June 25, 2019
Previous Next

High-powered laser diodes can reduce residual stress in metal 3D printed parts

Jeremy Thomas, thomas244 [at] llnl.gov, 925-422-5539

In 3D printing, residual stress can build up in parts during the printing process due to the expansion of heated material and contraction of cold material, generating forces that can distort the part and cause cracks that can weaken or tear a part to pieces, especially in metals.

Researchers at Lawrence Livermore National Laboratory (LLNL) and the University of California, Davis are addressing the problem by using laser diodes — high-powered lasers borrowed from technology created for LLNL's National Ignition Facility (NIF) — to rapidly heat the printed layers during a build. The new technique, described in a paper released online by the journal Additive Manufacturing, resulted in the reduction of effective residual stress in metal 3D-printed test parts by 90 percent, by enabling researchers to reduce temperature gradient (the difference between hot and cold extremes) and control cooling rates.

"In metals it’s really hard to overcome these stresses," said the paper’s lead author John Roehling. "There’s been a lot of work on trying to do things like changing the scanning strategy to redistribute the residual stresses, but basically our approach was to get rid of them as we’re building the part, so you don’t have any of those problems. Using this approach, we can effectively get rid of residual stresses to the point that you don’t have part failures during the build anymore."

For the purpose of the study, LLNL engineer and co-lead author Will Smith built small, bridge-like structures from 316L stainless steel using the laser powder bed fusion (LPBF) process. He let each layer solidify before illuminating their surfaces with the diodes, initially at full power and immediately ramping down the intensity over a period of 20 seconds. The result was akin to putting the part in a furnace after each layer, as surface temperatures reached about 1,000 degrees Centigrade (1,832 degrees Fahrenheit).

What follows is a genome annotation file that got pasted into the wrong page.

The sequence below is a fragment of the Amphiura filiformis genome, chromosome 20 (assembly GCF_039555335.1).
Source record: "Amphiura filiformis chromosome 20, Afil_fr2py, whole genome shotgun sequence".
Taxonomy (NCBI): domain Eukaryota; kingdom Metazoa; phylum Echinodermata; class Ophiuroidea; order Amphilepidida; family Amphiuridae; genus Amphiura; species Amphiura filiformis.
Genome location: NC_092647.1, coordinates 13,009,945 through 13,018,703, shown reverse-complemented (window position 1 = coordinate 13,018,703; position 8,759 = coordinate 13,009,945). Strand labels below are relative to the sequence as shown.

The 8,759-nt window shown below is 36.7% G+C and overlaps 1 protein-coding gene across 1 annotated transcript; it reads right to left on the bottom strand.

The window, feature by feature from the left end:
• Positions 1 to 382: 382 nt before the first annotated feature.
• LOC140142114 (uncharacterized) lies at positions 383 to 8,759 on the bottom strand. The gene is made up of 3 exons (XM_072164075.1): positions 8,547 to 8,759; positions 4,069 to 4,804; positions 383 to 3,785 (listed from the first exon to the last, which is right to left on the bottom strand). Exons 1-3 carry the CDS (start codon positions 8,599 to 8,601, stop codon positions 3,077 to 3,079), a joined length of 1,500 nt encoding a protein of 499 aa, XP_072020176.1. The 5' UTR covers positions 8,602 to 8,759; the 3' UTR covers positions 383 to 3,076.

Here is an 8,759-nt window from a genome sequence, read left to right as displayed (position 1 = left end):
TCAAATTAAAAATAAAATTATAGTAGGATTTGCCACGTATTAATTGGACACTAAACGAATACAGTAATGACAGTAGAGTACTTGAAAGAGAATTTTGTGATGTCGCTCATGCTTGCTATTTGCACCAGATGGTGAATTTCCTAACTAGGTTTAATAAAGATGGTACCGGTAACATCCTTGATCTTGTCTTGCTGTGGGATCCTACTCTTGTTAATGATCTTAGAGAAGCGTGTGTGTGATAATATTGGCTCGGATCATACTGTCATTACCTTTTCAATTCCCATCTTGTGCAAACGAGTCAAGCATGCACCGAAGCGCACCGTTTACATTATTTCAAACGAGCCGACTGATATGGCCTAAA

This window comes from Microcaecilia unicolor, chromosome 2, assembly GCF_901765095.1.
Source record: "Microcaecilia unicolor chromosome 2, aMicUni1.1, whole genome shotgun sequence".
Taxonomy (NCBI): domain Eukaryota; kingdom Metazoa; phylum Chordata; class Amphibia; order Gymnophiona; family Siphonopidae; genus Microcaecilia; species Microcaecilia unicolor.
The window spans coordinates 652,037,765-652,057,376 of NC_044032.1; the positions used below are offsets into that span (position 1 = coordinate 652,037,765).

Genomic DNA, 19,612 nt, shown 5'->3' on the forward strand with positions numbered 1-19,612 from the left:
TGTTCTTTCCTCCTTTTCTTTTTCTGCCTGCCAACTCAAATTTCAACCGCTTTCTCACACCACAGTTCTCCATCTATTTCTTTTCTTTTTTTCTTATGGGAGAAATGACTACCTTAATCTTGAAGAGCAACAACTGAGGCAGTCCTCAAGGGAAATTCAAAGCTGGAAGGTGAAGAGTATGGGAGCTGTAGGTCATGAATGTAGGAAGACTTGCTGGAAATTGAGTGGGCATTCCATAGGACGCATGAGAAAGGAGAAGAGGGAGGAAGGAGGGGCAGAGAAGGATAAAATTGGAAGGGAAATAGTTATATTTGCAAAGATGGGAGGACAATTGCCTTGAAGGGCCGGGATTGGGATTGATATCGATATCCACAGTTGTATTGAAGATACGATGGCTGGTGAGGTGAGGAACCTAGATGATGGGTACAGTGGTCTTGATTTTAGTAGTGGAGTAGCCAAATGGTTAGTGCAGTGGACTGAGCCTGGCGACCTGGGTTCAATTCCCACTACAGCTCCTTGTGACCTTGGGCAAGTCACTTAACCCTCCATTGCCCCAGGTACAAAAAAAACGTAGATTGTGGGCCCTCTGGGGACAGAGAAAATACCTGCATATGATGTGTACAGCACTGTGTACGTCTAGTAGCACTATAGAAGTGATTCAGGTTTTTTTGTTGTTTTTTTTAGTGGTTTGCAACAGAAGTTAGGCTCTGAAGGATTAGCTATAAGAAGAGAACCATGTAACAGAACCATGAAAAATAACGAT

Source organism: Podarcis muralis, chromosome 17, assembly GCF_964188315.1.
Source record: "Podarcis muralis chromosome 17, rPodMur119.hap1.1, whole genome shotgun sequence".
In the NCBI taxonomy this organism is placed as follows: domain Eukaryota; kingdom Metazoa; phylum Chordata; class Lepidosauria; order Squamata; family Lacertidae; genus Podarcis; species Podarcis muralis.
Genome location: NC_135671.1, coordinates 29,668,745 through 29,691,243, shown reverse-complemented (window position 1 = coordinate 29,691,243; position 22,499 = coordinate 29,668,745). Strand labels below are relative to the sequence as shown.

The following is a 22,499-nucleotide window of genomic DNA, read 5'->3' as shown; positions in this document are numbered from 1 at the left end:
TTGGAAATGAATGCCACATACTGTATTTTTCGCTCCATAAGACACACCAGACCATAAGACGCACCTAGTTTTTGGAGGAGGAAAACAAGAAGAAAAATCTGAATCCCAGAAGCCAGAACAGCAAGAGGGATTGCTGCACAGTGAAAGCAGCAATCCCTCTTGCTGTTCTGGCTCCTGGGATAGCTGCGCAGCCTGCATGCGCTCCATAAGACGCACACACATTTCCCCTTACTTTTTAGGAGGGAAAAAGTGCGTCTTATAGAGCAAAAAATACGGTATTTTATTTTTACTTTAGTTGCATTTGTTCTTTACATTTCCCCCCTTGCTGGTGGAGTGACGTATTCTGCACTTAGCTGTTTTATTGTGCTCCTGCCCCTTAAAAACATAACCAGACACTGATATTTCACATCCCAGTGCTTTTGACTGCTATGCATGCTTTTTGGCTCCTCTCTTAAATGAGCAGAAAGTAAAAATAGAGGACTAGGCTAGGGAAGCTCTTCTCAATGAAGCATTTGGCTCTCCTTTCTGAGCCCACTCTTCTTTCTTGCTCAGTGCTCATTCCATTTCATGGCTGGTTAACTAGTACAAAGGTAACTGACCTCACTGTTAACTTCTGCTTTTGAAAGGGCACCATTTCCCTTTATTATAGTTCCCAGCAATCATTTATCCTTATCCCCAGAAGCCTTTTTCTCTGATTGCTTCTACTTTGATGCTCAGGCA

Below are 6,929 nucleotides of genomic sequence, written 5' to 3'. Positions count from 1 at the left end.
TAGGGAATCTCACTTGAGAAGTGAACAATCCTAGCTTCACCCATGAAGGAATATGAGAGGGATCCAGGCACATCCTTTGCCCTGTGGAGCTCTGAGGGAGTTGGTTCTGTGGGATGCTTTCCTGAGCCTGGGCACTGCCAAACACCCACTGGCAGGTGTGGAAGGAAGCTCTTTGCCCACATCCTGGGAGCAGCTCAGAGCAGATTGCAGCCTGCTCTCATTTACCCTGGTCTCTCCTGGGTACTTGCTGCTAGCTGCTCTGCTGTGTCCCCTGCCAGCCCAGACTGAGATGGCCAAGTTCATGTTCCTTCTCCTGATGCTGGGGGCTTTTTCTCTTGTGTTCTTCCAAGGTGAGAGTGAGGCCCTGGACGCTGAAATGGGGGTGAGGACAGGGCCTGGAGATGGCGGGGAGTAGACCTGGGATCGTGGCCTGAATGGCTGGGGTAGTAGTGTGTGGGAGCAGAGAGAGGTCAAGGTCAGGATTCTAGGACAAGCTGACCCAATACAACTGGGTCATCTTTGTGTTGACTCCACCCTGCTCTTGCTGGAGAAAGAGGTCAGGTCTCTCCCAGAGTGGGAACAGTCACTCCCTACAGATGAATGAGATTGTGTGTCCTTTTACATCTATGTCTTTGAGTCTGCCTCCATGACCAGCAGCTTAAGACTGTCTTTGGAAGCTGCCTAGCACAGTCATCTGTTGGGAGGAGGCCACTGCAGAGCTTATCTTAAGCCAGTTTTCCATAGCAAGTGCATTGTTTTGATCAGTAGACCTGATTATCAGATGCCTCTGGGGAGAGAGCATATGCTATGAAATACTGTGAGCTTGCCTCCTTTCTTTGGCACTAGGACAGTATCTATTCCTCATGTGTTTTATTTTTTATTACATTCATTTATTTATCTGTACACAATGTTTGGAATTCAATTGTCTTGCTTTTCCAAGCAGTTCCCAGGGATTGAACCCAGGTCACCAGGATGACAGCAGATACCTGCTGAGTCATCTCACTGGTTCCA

The finished parts, with their thick legs and thin overhang section, allowed researchers to measure how much residual stress was relieved by cutting one of the legs off and analyzing how much the weaker overhang section moved. When the diodes were used, the bridge didn’t deflect anymore, researchers said.

"Building the parts was similar to how a normal metal 3D printer works, but the novel part of our machine is we use a secondary laser that projects over a larger area and that post-heats the part afterwards — it raises the temperature up rapidly and slowly cools it down in a controlled fashion," Smith said. "When we used the diodes, we saw that there was a trend in the reduction of residual stress, and it compared to what is done traditionally by annealing a part in an oven afterwards. This was a good result, and it was promising as to how effective our technique was."

The approach is an offshoot of a previous project in which laser diodes, developed to smooth out lasers in NIF, were used to 3D-print entire metal layers in one shot. It bests other common methods for reducing residual stress in metal parts, such as altering the scanning strategy or using a heated build plate, Roehling said. Because the approach heats from the top, there’s no limit on how tall the parts can be.

Researchers will next perform a more in-depth study, turning their attention to increasing the number of layers per heating cycle to see if they can reduce residual stress to the same degree, attempt more complex parts and use more quantitative techniques to gain a more in-depth understanding of the process.

"This technology is something that could be scaled up, because right now we’re projecting over a relatively small area and there’s still a lot of room for improvement," Smith said. "By adding more of the diode lasers, we could add more heating area if someone wanted to integrate this into a system with a larger printing area."

More importantly, Roehling said, researchers will explore controlling phase transformations in titanium alloy (Ti64). Typically, when building with Ti64, phase transformation causes the metal to become extremely brittle, causing parts to crack. If researchers could avoid the transformation by cooling the part slowly, it could make the material ductile enough to meet aerospace standards, Roehling said, adding that preliminary results are promising.

The project was funded through the Laboratory Directed Research and Development program. Co-authors included LLNL researchers Gabe Guss, Tien Roehling, Bey Vrancken, Joe McKeown and Ibo Matthews, as well as UC Davis professor Michael Hill.